I guess you could call a bait-and-switch a “trick”.
This is an internationally used sales tactic in which a customer is attracted (bait) by the advertisement of a low-priced item but is then encouraged to buy a higher-priced item (switching).
A customer is attracted by a favorable offer and finds that the item is unavailable, or available only in insufficient quantity. As the customer is disappointed by acquiring nothing at all, he/she is well placed to purchase more expensive available stock offered, potentially considering the substitute a similarly good deal. Sellers often won’t show the advertised product at all but will present an analogical product with a higher margin instead.
Such procedures may be subject to lawsuit by customers for false advertising. However, no cause of action exists if the vendor is capable of actually selling the advertised products, but aggressively pushes a competing item.
This kind of approach was used by a hustling friend of mine to verify demand for a product without actually owning the item in advance. Let’s say he was planning on buying sunglasses in China and reselling them online in the United States. To minimize the risk of beeing left to foot the bill he published a product listing using the suppliers photography, descrpition etc. and started accepting orders (all before ordering the glasses from China). He then emailed the buyers, apologized for the item beeing out of stock and offered them additional “discounts”, if they were willing to wait 7–14 days for the item to be delivered. Most of the time the buyers said yes. He ordered the specific amount of sunglasses bought by customers and almost completely eliminated any risk of losing money. This is very “blackhat”, still I found this pretty cool, when I heard it.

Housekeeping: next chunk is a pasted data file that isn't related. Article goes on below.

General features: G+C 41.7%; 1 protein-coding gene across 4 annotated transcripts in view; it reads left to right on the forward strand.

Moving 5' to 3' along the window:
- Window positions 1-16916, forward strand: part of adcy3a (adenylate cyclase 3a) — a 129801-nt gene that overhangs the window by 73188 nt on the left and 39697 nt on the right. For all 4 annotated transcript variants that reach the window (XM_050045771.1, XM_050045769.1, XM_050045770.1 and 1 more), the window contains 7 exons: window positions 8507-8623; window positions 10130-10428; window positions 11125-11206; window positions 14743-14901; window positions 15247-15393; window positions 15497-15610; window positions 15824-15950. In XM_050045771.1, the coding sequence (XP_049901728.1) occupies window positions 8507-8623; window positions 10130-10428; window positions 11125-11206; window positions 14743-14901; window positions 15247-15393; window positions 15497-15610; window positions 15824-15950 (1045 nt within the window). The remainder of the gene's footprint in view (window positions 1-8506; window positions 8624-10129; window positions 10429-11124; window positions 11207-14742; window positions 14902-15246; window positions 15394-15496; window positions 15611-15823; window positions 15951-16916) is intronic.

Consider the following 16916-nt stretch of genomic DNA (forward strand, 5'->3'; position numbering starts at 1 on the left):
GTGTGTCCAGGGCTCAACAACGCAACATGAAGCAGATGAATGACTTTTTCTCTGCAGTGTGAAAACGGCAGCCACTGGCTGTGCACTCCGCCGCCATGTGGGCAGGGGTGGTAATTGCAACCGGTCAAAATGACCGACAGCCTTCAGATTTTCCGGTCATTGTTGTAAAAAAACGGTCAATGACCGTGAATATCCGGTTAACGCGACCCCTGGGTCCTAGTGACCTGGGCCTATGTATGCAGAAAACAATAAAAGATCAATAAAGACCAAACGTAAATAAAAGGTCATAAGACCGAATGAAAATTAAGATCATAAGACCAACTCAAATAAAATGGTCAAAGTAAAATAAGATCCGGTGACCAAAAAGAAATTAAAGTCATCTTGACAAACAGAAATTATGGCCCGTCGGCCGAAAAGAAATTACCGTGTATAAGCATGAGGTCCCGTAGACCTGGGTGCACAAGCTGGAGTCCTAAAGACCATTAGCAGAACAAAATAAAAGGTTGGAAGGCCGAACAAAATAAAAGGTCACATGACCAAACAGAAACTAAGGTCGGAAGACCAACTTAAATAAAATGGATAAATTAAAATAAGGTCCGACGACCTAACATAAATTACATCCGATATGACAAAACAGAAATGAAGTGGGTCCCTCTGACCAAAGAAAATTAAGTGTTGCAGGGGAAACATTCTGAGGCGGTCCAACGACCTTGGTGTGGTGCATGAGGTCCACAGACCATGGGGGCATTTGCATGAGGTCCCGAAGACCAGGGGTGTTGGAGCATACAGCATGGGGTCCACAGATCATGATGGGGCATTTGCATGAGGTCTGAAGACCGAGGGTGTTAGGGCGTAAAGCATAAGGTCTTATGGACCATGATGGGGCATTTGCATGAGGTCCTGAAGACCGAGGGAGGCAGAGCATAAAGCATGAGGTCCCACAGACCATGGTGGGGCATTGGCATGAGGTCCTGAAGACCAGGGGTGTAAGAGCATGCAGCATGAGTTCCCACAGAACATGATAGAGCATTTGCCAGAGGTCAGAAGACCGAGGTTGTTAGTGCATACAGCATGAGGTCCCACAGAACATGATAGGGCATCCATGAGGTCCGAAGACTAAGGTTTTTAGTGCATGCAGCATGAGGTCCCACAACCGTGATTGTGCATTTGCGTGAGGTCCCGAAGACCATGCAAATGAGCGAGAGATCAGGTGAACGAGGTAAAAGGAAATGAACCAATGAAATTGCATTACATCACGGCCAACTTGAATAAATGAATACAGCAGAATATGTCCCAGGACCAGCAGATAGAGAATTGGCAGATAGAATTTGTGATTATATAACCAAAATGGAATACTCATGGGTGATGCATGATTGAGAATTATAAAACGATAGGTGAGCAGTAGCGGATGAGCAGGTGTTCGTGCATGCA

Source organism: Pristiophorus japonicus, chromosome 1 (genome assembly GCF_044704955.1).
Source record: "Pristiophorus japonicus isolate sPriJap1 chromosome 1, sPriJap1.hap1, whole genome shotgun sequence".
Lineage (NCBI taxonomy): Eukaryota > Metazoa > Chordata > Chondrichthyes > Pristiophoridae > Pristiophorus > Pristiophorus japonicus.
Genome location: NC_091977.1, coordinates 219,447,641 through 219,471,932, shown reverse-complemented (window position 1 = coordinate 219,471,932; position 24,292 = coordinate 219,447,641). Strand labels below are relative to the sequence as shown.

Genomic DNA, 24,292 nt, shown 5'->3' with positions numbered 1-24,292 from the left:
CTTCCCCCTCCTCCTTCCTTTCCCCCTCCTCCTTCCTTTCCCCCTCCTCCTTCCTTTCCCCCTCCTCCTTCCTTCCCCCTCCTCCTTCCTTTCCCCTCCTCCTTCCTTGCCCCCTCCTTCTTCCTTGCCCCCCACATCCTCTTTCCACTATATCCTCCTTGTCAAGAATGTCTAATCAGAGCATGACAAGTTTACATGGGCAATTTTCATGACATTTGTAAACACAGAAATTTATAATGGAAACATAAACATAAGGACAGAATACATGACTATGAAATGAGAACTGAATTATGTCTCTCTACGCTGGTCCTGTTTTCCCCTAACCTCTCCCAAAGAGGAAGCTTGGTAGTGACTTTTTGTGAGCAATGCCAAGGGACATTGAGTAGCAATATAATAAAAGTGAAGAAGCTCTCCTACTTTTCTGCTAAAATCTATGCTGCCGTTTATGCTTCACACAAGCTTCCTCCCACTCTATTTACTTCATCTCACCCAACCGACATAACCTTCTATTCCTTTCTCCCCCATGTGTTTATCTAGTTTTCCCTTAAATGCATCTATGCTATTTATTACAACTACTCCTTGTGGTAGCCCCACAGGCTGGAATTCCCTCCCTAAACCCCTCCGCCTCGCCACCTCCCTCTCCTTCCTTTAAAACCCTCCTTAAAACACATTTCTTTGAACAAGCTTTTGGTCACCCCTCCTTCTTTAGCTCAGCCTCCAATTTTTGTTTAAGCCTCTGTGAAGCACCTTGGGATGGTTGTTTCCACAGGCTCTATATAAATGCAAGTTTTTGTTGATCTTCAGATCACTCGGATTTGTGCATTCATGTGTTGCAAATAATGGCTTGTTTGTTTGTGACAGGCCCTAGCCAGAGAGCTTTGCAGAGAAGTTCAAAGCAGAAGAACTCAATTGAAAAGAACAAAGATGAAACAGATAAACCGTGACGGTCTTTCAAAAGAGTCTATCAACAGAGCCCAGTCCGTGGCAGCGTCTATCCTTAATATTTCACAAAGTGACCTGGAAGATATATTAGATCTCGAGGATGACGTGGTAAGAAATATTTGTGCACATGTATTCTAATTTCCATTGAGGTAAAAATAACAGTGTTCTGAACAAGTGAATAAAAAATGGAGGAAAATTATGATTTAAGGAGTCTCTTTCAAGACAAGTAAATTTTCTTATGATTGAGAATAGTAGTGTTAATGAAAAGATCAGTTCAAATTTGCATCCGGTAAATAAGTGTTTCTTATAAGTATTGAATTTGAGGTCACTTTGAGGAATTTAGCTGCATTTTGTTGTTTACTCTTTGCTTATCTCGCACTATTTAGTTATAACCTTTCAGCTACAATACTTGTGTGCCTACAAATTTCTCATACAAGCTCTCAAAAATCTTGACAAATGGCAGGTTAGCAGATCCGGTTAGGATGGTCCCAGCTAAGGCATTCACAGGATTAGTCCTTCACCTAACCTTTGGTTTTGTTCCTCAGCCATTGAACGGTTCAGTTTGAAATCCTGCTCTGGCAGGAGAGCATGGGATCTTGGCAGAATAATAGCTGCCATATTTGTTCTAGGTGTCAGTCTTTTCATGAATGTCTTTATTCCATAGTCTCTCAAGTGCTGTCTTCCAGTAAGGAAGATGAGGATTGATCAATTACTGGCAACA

Hope this helps… Good luck!